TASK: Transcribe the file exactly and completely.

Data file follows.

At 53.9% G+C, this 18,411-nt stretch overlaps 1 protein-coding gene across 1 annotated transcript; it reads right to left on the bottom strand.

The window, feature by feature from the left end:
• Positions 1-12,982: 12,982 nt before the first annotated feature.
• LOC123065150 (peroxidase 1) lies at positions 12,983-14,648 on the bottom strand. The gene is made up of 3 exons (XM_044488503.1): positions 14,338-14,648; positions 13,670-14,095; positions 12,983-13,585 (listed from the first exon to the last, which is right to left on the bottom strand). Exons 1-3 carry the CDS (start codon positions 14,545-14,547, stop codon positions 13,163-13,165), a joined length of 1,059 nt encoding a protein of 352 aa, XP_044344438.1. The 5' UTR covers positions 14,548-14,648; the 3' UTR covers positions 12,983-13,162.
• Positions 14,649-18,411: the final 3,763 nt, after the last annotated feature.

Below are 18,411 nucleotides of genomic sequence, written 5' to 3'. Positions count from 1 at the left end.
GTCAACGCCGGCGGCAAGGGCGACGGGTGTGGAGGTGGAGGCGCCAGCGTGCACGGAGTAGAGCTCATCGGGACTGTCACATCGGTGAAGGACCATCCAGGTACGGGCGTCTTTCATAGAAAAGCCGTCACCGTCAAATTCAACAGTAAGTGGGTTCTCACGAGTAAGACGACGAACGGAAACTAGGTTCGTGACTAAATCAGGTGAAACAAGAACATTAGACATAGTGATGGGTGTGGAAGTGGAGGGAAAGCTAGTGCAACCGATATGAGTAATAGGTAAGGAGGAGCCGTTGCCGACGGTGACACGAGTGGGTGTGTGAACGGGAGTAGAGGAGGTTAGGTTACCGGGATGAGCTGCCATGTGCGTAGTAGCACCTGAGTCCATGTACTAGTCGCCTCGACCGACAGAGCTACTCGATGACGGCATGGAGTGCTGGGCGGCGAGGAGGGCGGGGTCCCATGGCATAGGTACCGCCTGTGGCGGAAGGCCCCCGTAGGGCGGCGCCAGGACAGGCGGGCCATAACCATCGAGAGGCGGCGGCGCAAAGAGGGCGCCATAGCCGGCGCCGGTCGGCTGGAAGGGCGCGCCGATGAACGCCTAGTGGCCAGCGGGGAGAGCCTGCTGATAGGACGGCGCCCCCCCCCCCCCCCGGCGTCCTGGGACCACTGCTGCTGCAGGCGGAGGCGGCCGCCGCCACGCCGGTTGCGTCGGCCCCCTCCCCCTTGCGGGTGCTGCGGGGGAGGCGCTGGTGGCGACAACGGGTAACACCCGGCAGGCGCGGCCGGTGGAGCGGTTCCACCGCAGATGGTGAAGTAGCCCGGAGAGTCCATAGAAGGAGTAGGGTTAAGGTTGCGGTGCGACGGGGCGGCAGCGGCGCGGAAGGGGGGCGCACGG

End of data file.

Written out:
At 53.9% G+C, this 18,411-nt stretch overlaps 1 protein-coding gene across 1 annotated transcript; it reads right to left on the bottom strand.

The window, feature by feature from the left end:
• Positions 1-12,982: 12,982 nt before the first annotated feature.
• LOC123065150 (peroxidase 1) lies at positions 12,983-14,648 on the bottom strand. The gene is made up of 3 exons (XM_044488503.1): positions 14,338-14,648; positions 13,670-14,095; positions 12,983-13,585 (listed from the first exon to the last, which is right to left on the bottom strand). Exons 1-3 carry the CDS (start codon positions 14,545-14,547, stop codon positions 13,163-13,165), a joined length of 1,059 nt encoding a protein of 352 aa, XP_044344438.1. The 5' UTR covers positions 14,548-14,648; the 3' UTR covers positions 12,983-13,162.
• Positions 14,649-18,411: the final 3,763 nt, after the last annotated feature.

Below are 18,411 nucleotides of genomic sequence, written 5' to 3'. Positions count from 1 at the left end.
GTCAACGCCGGCGGCAAGGGCGACGGGTGTGGAGGTGGAGGCGCCAGCGTGCACGGAGTAGAGCTCATCGGGACTGTCACATCGGTGAAGGACCATCCAGGTACGGGCGTCTTTCATAGAAAAGCCGTCACCGTCAAATTCAACAGTAAGTGGGTTCTCACGAGTAAGACGACGAACGGAAACTAGGTTCGTGACTAAATCAGGTGAAACAAGAACATTAGACATAGTGATGGGTGTGGAAGTGGAGGGAAAGCTAGTGCAACCGATATGAGTAATAGGTAAGGAGGAGCCGTTGCCGACGGTGACACGAGTGGGTGTGTGAACGGGAGTAGAGGAGGTTAGGTTACCGGGATGAGCTGCCATGTGCGTAGTAGCACCTGAGTCCATGTACTAGTCGCCTCGACCGACAGAGCTACTCGATGACGGCATGGAGTGCTGGGCGGCGAGGAGGGCGGGGTCCCATGGCATAGGTACCGCCTGTGGCGGAAGGCCCCCGTAGGGCGGCGCCAGGACAGGCGGGCCATAACCATCGAGAGGCGGCGGCGCAAAGAGGGCGCCATAGCCGGCGCCGGTCGGCTGGAAGGGCGCGCCGATGAACGCCTAGTGGCCAGCGGGGAGAGCCTGCTGATAGGACGGCGCCCCCCCCCCCCCCCGGCGTCCTGGGACCACTGCTGCTGCAGGCGGAGGCGGCCGCCGCCACGCCGGTTGCGTCGGCCCCCTCCCCCTTGCGGGTGCTGCGGGGGAGGCGCTGGTGGCGACAACGGGTAACACCCGGCAGGCGCGGCCGGTGGAGCGGTTCCACCGCAGATGGTGAAGTAGCCCGGAGAGTCCATAGAAGGAGTAGGGTTAAGGTTGCGGTGCGACGGGGCGGCAGCGGCGCGGAAGGGGGGCGCACGG